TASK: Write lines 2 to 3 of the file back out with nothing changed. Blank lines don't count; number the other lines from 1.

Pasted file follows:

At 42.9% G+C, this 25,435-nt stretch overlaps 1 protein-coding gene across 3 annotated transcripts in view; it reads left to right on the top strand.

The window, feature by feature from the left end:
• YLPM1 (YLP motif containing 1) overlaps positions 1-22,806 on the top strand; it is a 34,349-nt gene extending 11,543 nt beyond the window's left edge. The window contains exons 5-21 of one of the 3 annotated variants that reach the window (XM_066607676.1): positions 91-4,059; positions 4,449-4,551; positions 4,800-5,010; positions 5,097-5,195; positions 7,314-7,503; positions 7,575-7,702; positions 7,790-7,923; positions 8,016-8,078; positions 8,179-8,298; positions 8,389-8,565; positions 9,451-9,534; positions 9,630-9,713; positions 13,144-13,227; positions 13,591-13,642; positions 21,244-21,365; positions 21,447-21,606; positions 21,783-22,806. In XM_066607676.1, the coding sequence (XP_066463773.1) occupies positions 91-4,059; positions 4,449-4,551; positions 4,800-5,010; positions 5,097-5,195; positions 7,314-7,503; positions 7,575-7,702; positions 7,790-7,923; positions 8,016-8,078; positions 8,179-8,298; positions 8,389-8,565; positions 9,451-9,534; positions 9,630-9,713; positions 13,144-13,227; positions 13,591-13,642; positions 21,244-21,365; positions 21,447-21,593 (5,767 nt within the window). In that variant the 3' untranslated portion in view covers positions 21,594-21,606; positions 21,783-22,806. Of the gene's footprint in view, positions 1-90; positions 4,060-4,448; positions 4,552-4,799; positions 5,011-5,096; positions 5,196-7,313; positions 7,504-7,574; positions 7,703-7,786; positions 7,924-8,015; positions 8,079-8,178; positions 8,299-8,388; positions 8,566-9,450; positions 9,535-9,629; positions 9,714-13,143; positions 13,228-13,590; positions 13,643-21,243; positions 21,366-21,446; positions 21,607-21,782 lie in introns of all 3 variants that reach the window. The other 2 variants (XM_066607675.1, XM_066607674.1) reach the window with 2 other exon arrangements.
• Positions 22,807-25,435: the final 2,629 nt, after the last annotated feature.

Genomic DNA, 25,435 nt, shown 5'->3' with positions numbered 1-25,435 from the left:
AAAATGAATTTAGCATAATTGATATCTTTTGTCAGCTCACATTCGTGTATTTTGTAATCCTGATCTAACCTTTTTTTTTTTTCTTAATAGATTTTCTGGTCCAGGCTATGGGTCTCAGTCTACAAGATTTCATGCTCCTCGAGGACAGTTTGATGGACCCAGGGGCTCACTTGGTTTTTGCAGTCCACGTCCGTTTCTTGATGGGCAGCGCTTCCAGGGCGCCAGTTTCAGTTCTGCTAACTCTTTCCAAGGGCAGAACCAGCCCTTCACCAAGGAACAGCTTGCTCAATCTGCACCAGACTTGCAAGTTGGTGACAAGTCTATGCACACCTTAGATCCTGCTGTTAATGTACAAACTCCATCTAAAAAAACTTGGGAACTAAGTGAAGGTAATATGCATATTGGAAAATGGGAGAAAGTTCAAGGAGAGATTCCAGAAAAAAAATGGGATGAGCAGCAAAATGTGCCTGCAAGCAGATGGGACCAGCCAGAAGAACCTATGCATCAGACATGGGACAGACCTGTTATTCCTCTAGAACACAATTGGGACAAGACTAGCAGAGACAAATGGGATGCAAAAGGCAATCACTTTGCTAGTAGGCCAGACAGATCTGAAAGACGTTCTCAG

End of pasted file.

The window, feature by feature from the left end:
• YLPM1 (YLP motif containing 1) overlaps positions 1-22,806 on the top strand; it is a 34,349-nt gene extending 11,543 nt beyond the window's left edge. The window contains exons 5-21 of one of the 3 annotated variants that reach the window (XM_066607676.1): positions 91-4,059; positions 4,449-4,551; positions 4,800-5,010; positions 5,097-5,195; positions 7,314-7,503; positions 7,575-7,702; positions 7,790-7,923; positions 8,016-8,078; positions 8,179-8,298; positions 8,389-8,565; positions 9,451-9,534; positions 9,630-9,713; positions 13,144-13,227; positions 13,591-13,642; positions 21,244-21,365; positions 21,447-21,606; positions 21,783-22,806. In XM_066607676.1, the coding sequence (XP_066463773.1) occupies positions 91-4,059; positions 4,449-4,551; positions 4,800-5,010; positions 5,097-5,195; positions 7,314-7,503; positions 7,575-7,702; positions 7,790-7,923; positions 8,016-8,078; positions 8,179-8,298; positions 8,389-8,565; positions 9,451-9,534; positions 9,630-9,713; positions 13,144-13,227; positions 13,591-13,642; positions 21,244-21,365; positions 21,447-21,593 (5,767 nt within the window). In that variant the 3' untranslated portion in view covers positions 21,594-21,606; positions 21,783-22,806. Of the gene's footprint in view, positions 1-90; positions 4,060-4,448; positions 4,552-4,799; positions 5,011-5,096; positions 5,196-7,313; positions 7,504-7,574; positions 7,703-7,786; positions 7,924-8,015; positions 8,079-8,178; positions 8,299-8,388; positions 8,566-9,450; positions 9,535-9,629; positions 9,714-13,143; positions 13,228-13,590; positions 13,643-21,243; positions 21,366-21,446; positions 21,607-21,782 lie in introns of all 3 variants that reach the window. The other 2 variants (XM_066607675.1, XM_066607674.1) reach the window with 2 other exon arrangements.